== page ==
Author: Mina Stone
I was raised with a Jewish father and a Greek Orthodox mother. My parents had foregone the religious aspect to their upbringings before I was born. Both of their families were very religious, therefore I grew up surrounded by both cultures during the holidays, but temple and church were never big parts of my life.
For me, the idea of religion was the connection to family and doing different rituals surrounding food. We like to celebrate Hanukkah in our house with a lot of food, friends, and family. It is about keeping a connection to our traditions and being connected to the past and future.
I love symbolism when it comes to food (for example, frying in oil to represent the miracle of Hanukkah), so I do get into that. Cooking for Hanukkah is a favorite of mine because nothing beats the Hanukkah menu. The combo of a crispy latke with sour cream and saucy brisket is the absolute best!
I like to get kids involved the old fashioned way: small gifts and gelt to pique their interest in tandem with the lighting of the candles. It feels like a special meditative act that makes everyone of all ages pause and reflect.
My 6 year old son, Apollo, loves to be a waiter (restaurant mom alert!) and likes helping bring food to the table and passing things around. I think it gives him a real sense of responsibility and autonomy. My stepdaughter likes to make the latkes with me as it’s a tactile and sensory overload perfect for a teenager. From grating the potatoes to whisking the eggs to mixing and frying.
Serves 4 to 6
From Lemon, Love & Olive Oil by Mina Stone
Is there anything better than a crispy fried potato? I think not.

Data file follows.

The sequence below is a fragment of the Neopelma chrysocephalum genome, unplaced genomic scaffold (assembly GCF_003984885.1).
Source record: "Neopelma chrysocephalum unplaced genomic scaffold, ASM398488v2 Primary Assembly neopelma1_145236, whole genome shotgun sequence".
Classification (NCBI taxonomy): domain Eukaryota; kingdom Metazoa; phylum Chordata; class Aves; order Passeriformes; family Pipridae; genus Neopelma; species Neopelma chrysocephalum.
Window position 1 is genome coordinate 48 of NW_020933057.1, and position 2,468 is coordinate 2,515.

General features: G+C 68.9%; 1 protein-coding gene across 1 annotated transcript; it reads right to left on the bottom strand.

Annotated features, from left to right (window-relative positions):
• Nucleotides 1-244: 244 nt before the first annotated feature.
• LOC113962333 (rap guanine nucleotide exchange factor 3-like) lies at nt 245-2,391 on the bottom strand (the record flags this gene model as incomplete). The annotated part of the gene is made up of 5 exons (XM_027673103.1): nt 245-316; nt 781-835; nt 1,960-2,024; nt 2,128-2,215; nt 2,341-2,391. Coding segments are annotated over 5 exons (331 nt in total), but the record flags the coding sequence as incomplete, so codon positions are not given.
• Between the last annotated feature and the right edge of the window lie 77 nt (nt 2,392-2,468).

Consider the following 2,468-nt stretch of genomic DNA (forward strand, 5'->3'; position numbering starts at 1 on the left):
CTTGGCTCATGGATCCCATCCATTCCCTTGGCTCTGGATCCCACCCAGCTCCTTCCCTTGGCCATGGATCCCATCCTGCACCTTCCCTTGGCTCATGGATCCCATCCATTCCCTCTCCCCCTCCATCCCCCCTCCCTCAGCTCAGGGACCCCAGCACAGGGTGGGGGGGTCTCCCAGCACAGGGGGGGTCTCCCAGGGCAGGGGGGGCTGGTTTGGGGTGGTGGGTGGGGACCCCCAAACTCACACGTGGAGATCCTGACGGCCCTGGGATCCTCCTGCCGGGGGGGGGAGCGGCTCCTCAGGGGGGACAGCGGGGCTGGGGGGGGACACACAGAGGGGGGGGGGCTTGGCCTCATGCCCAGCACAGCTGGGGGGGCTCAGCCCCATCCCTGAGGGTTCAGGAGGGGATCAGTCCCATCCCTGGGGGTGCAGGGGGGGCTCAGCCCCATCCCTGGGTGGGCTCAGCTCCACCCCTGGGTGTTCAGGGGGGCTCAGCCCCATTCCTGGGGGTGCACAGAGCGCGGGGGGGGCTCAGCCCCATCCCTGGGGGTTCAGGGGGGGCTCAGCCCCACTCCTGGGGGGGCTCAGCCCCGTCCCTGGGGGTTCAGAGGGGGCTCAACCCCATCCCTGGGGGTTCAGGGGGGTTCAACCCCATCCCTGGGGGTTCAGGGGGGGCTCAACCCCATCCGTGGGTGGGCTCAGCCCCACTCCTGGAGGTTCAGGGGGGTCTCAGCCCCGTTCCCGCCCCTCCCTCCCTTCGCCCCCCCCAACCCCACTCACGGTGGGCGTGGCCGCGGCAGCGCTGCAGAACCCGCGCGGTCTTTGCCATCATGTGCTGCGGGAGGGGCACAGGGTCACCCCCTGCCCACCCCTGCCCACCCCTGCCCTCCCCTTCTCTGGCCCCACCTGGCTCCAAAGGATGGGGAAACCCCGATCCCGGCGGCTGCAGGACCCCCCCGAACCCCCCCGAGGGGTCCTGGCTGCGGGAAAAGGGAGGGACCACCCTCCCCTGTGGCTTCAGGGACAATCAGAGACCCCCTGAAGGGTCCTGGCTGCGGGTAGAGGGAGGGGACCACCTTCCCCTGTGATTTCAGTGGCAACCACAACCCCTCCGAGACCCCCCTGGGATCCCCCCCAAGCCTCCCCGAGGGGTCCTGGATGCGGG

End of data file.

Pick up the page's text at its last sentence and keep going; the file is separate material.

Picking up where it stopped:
I have been doing the same epic Hanukkah party for ten years. I fry latkes continuously for three hours straight, feeding about a hundred hungry guests. The great result of this latke training is that I went through it so you don’t have to. You can read this recipe and make latkes as they should be—perfectly crispy and salty on the outside while soft and yielding on the inside.
I like to serve latkes the traditional way—topped with sour cream and homemade applesauce—or with smoked salmon, capers, and a squeeze of lemon.
4 large russet potatoes (about 2 pounds/1 kg), peeled
1 medium yellow onion, peeled and kept whole
2 tablespoons of all-purpose flour
Salt and freshly ground black pepper
Vegetable oil for frying
Grate the potatoes on the large holds of a box grater or with the grater attachment of a good processor. I find the food processor gives longer strands that are fun when frying, as they resemble shoestring fries fanning out from the latke.
Place the grated potatoes in a big bowl of cold water. Grate the onion on the large holes of the box grater and blot it on paper towels until most of the liquid is removed.
In a small bowl, whisk the egg.
When you are ready to fry the latkes, lift the potatoes out of the water and drain in a colander, pressing with a dish towel or paper towels. Get them as dry as possible. Add the grated potato to the egg, onion, and flour. Add a generous pinch of salt and lots of freshly ground black pepper.
Pour vegetable oil into a large nonstick skillet until it reaches ½ inch up the sides. When the oil is hot enough (test with a mini latke), it should happily sizzle when you put in your latkes to fry. A happy sizzle is not hot enough so that the oil splatters everywhere, but not so low that bubbles are barely forming.
Drop tablespoons of batter into the oil and wait—be patient. Don’t pat the batter down too much, just a gentle press on top to even the potato is enough. Flip the latkes only when you see golden brown edges at the perimeter and try to flip only once. When golden brown on each side, remove the latkes to a plate lined with paper towels to absorb excess oil. Taste a latke and sprinkle with a little salt to finish if needed and serve hot.
Mina Stone, author of Cooking for Artists and Lemon, Love & Olive Oil, is a New York–based career chef and restaurant owner. For years, she cooked delicious lunches at Urs Fischer's art studio in Brooklyn as well as gallery dinners for New York’s art world. In 2019, she opened Mina's, a Greek-inspired café housed within MoMA’s PS1 in Long Island City, Queens.